CalSTRS Delivers Recommendations for Governance Change to NYSE

News release

Sacramento, CA – The California State Teachers’ Retirement System has called for a reform of the current governance structure of the New York Stock Exchange in a letter sent to H. Carl McCall and Leon Panetta, the co-chairs of the Special Committee on Governance for the Exchange.


Jack Ehnes, CalSTRS chief executive officer and signer of the letter, outlined recommendations for reform in the areas of board independence, committee structure, regulatory responsibilities and transparency. The recommendations include:

  • Separating the Exchange’s regulatory function from its business dealings, in order to eliminate conflict of interest;
  • Requiring that a majority of independent directors constitute the board;
  • Setting standards for disclosure, including requiring annual public reports from key committees;
  • Reducing or eliminating the practice of cross-directorships (directors serving on each other’s boards);
  • Establishing independent Nominating and Compensation committees;
  • Separating the roles of chairman and chief executive officer; and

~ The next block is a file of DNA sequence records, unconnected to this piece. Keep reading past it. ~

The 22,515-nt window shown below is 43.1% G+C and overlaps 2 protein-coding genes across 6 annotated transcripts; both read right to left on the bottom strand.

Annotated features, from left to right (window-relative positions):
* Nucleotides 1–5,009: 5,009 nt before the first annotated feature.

• Annually electing and evaluating the members of the board of directors.

“Now’s the time for the Exchange to come in line with the governance reforms corporate America is embracing in this new environment of transparency and accountability,” said Mr. Ehnes. “By tackling these important issues and making the hard decisions, the Exchange will be truly responsive to its ultimate constituents, the country’s shareholders.”

The letter also noted that the CalSTRS portfolio’s exposure to the New York Stock Exchange companies represented $32.2 billion, making it a major investment partner with the Exchange.

CalSTRS, with a $100 billion portfolio, is the nation’s third largest public pension fund. It administers retirement, disability and survivor benefits for California’s public school educators in grades kindergarten through community college, serving more than 715,000 members and benefit recipients.

Click here to see Mr. Ehnes’ letter.

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